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Summary: A sermon series on Job

“God is Good..All the time!”

“The Danger of Fair Weather Faith”

Job 1:1-12

An elderly lady walked into the local Baptist Church. An usher recognized her as a newcomer and said, “Welcome, where would you like to sit?” She said, “On the front row, please.” The usher said, “Oh, you don’t want to do that. This preacher is really boring. You’d be happier sitting in the back.” The lady said, “Do you know who I am?” The usher said, “No.” She said, “I’m the preacher’s mother.” The usher said, “Well, do you know who I am?” She said, “No.” “Good” he said.

Some people may think preaching from the book of Job is boring. But to me, Job is one of the most interesting books in the Bible. Literary scholars claim Job is one of the oldest books in history. It is written in poetic form like Psalms, Proverbs, Song of Solomon, Ecclesiastes, and Lamentations. Old Testament experts believe it was written as an epic drama, like Homer’s Iliad and Odyssey. But that’s not to suggest Job was a fictional character. We could write a drama based on the life of George Washington, who was a real person. In the same way, most scholars believe Job was a real person who lived about 2,000 B.C. Most people are interested in Job because we can relate to the theme. The theme of the book is: “Why do the righteous suffer?” Well, if you’ve ever felt like Job or Job-ette, this book is for you. Let’s begin our study of Job by examining the first twelve verses. Job 1:1-12.

In order to appreciate the first message from Job, I want to give you a synopsis of the entire book of Job. In the beginning of the book, Job and his family are gathered together and everything is wonderful. They have each other, good health, and an abundance of wealth. In the next scene, God can be seen on His throne with all the angels, good, and bad gathered around Him. After God’s conversation with Satan, the devil sets out to prove Job only fears God because he has been so blessed. Satan is then seen striking Job’s children with a catastrophic storm in which all of them perish. If that wasn’t enough Satan then attacks Job’s health. He is seen afflicting him with painful skin sores. All of that action occurs in the first two chapters of Job.

From there, Job’s wife and three friends can be seen pointing their fingers at him as if to taunt him. Most people know of the first and last part of the story, but the largest portion of the book is devoted to the conversations between Job and his friends. Their names were Eliphaz the Temanite, Bildad the Shuhite and Zophar the Naamathite. These guys believed Job was suffering because he had done something bad. They tried to persuade him to come clean and reveal his deep dark sin. With friends like these, who needs enemies? Then in the next scene, which is the climax of the story, God speaks to Job out of a whirlwind. To summarize, God asks Job, “What makes you think you’re smart enough to figure out why I do anything?” In the final scene of the story, Job prays for his friends, and God restores to Job more than he ever had before. In this amazing book, there are many things we’re going to learn about God and about ourselves, but the main thing we will learn about God is that God is good all the time. Let’s begin by considering four insights we gain from this book.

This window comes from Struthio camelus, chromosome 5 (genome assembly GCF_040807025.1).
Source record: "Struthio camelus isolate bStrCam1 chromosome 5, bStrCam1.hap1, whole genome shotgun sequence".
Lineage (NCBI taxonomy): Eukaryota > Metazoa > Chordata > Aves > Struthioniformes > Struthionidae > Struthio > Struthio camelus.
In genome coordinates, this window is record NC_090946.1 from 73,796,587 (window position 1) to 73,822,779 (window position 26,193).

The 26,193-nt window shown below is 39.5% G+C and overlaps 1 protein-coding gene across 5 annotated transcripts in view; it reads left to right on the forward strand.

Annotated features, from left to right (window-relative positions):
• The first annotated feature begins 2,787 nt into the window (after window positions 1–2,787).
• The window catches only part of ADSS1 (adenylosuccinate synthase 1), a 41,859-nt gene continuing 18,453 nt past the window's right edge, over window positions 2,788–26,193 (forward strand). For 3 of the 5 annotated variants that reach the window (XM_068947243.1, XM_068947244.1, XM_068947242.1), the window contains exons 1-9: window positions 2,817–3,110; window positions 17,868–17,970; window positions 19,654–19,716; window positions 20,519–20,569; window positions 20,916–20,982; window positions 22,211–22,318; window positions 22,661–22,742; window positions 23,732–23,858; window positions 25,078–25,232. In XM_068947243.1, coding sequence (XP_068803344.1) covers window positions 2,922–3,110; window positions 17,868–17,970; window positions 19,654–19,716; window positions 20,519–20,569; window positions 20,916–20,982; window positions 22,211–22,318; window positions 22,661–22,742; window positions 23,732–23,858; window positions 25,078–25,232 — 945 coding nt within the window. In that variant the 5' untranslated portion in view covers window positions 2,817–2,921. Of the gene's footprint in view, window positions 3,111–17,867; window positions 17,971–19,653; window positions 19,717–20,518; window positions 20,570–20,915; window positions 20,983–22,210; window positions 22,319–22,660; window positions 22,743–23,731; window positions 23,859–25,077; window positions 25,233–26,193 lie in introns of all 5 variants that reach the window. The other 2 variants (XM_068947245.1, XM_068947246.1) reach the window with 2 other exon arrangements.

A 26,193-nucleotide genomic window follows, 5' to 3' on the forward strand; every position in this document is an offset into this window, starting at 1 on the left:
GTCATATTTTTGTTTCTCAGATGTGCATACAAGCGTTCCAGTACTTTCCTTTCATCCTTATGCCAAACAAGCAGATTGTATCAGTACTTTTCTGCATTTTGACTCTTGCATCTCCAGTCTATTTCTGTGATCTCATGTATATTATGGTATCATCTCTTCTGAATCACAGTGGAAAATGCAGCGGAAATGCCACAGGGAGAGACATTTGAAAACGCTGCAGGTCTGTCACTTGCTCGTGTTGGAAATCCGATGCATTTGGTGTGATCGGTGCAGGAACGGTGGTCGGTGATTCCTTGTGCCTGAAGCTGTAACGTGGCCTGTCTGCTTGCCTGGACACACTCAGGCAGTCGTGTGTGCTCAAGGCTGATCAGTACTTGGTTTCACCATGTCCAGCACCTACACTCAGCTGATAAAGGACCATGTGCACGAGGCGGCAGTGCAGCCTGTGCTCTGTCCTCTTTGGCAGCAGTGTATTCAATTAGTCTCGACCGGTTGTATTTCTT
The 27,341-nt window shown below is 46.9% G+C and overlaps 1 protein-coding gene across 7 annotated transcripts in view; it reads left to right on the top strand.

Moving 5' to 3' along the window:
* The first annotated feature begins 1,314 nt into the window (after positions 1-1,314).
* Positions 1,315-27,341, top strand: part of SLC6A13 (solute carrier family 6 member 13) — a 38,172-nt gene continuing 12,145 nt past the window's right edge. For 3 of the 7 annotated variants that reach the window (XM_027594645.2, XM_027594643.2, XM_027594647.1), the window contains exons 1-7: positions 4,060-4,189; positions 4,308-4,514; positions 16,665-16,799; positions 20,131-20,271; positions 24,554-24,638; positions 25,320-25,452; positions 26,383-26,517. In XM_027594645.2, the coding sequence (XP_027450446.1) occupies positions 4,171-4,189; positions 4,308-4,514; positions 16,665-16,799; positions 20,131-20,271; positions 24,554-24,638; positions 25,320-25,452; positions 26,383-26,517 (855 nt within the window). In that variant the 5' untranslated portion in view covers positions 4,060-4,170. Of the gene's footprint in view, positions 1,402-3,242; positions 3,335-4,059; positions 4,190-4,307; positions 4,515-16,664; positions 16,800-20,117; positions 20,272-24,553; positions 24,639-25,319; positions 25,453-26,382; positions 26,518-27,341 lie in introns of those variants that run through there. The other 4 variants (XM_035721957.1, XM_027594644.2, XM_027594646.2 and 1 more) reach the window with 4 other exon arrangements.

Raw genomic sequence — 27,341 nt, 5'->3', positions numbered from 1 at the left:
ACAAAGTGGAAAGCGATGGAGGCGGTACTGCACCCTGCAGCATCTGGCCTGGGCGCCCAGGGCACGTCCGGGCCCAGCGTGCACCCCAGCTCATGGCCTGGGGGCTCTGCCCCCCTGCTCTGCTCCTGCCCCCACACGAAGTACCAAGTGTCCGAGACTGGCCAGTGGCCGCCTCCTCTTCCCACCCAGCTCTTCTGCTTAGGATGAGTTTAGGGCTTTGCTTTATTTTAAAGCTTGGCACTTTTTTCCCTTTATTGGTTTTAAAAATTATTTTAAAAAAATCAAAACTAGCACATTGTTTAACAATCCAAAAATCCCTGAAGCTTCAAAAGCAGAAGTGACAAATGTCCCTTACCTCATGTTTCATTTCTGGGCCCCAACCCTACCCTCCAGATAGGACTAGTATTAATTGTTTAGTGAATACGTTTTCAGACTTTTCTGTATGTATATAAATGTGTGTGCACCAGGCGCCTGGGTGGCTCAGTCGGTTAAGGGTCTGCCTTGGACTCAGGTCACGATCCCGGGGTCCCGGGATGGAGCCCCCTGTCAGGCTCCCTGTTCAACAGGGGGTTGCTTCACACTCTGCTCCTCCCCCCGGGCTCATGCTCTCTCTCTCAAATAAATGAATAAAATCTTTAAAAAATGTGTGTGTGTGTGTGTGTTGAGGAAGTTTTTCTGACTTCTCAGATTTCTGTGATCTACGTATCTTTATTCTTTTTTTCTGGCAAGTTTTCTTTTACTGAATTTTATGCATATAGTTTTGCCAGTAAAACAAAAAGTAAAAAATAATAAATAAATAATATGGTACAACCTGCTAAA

Job could see his happy family. But he couldn’t see the meeting in heaven. He could hear his cattle and sheep mooing and bahing, but he couldn’t hear the conversation going on between God and Satan. But as readers of the book, we are allowed to see what is happening in heaven. Job 1:6. “One day the angels (“sons of God or Eloihim”) came to present themselves (“to stand and report”) before the Lord and Satan (“the adversary”) also came with them.” From there in v. 7-12 a conversation takes place between God and Satan.

There are two things here that I want to point out before we move on. One, some people suggest that this dialogue was made up by the author of this book. Could this conversation between God and Satan really have happened? Other Bible passages tell us that Satan does indeed have access to God (Rev. 12:10). He even went into God’s presence to make accusations against Joshua the high priest (Zechariah 3:1-2). If this conversation didn’t take place, then the reasons for Job’s suffering become meaningless and the book of Job is reduced to fiction rather than fact.

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